I just deleted a lot of copyright violation text that was misplaced in the Lede.
- Taj Mahal's original name was Tejo Mahalaya built by Rajputs (Warriors)of Agra. The world has been duped with corrupt name and false history of Taj Mahal. Taj Mahal is not Queen Mumtaz's tomb but an ancient Hindu temple palace of Lord Shiva (then known as Tejo Mahalaya). The Shiva temple palace was usurped by Shah Jahan from then Maharaja of Jaipur, Jai Singh. In his own court chronicle, Badshahnama.
- Shah Jahan admits that an exceptionally beautiful grand mansion in Agra was taken from Jai SIngh for Mumtaz's burial. The ex-Maharaja of Jaipur still retains in his secret collection two orders from Shah Jahan for surrendering the Taj building. Using captured temples and mansions, as a burial place ! for dead courtiers and royalty was a common practice among Muslim for example, Humayun,Akbar, Etmud-ud-Daula and Safdarjung are all buried in such mansions. rulers.
- The term "Mahal" has never been used for a building in any Muslim countries from Afghanisthan to Algeria. "The unusual explanation that the term Taj Mahal derives from Mumtaz Mahal was illogical in atleast two respects. Firstly, her name was never Mumtaz Mahal but Mumtaz-ul-Zamani," he writes. Secondly, one cannot omit the first three letters 'Mum' from a woman's name to derive the remainder as the name for the building."Taj Mahal, he claims, is a corrupt version of Tejo Mahalaya, or Lord Shiva's Palace. The love story of Mumtaz and Shah Jahan is a fairy tale created by court sycophants, blundering historians and sloppy archaeologists. Not a single royal chronicle of Shah Jahan's time corroborates the love story.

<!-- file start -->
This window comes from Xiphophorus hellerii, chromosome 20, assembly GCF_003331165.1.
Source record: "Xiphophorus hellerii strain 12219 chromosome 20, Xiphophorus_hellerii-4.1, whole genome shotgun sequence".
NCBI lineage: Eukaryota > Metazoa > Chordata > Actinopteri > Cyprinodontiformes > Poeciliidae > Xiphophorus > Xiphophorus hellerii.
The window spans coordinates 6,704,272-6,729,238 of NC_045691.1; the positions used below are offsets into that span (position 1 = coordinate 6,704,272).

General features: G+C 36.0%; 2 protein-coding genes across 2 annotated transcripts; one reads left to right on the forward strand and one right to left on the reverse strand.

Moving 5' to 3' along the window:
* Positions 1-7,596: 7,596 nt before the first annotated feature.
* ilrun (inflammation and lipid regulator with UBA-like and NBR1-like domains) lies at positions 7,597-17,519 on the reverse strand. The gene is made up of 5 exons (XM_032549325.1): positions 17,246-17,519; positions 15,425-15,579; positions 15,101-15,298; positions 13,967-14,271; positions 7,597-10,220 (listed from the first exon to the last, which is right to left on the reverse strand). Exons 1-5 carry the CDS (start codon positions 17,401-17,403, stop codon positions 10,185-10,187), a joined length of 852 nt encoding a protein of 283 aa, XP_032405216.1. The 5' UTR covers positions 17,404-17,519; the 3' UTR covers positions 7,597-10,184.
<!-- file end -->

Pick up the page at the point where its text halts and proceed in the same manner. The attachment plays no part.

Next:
- The Taj Mahal predates Shah Jahan's era, and was a temple dedicated to Shiva, worshipped by Rajputs of Agra city. For example, Prof. Marvin Miller of New York took a few samples from the riverside doorway of the Taj. Also visit http://video.google.com/videoplay?docid=-3379388167850403569# Carbon dating tests revealed that the door was 300 years older than Shah Jahan. European traveler Johan Albert Mandelslo,who visited Agra in 1638 (only seven years after Mumtaz's death), describes the life of the city in his memoirs. But he makes no reference to the Taj Mahal being built. The writings of Peter Mundy, an English visitor to Agra within a year of Mumtaz's death, also suggest the Taj was a noteworthy building well before Shah Jahan's time. Many rooms in the Taj ! Mahal have remained sealed since Shah Jahan's time and are still inaccessible to the public. It is believed that it contains a headless statue of Lord Shiva and other objects commonly used for worship rituals in Hindu temples.
- Prof. P. N. Oak was the one who challanged it first and then [Prof. Marvin Miller] of New York brought various evidences for the same. Prof. Oak wrote a book on it but fearing political backlash, Indira Gandhi's government tried to have Prof. Oak's book withdrawn from the bookstores, and threatened the Indian publisher of the first edition dire consequences.
The notion that accepted history is false and the Taj was originally a Shiva temple needs at most a one-line mention in the section on the Taj. I'd say even that is unnecessary. What do others think? Pashley 21:37, 17 September 2010 (EDT)
Here's Wikipedia on the main proponent of this theory . Pashley 01:14, 18 September 2010 (EDT)
- I'd say let's keep this all out — the main proponent of the theory is seen as a "crackpot" in his native country according to Wikipedia article you linked above. – Vidimian 06:37, 18 September 2010 (EDT)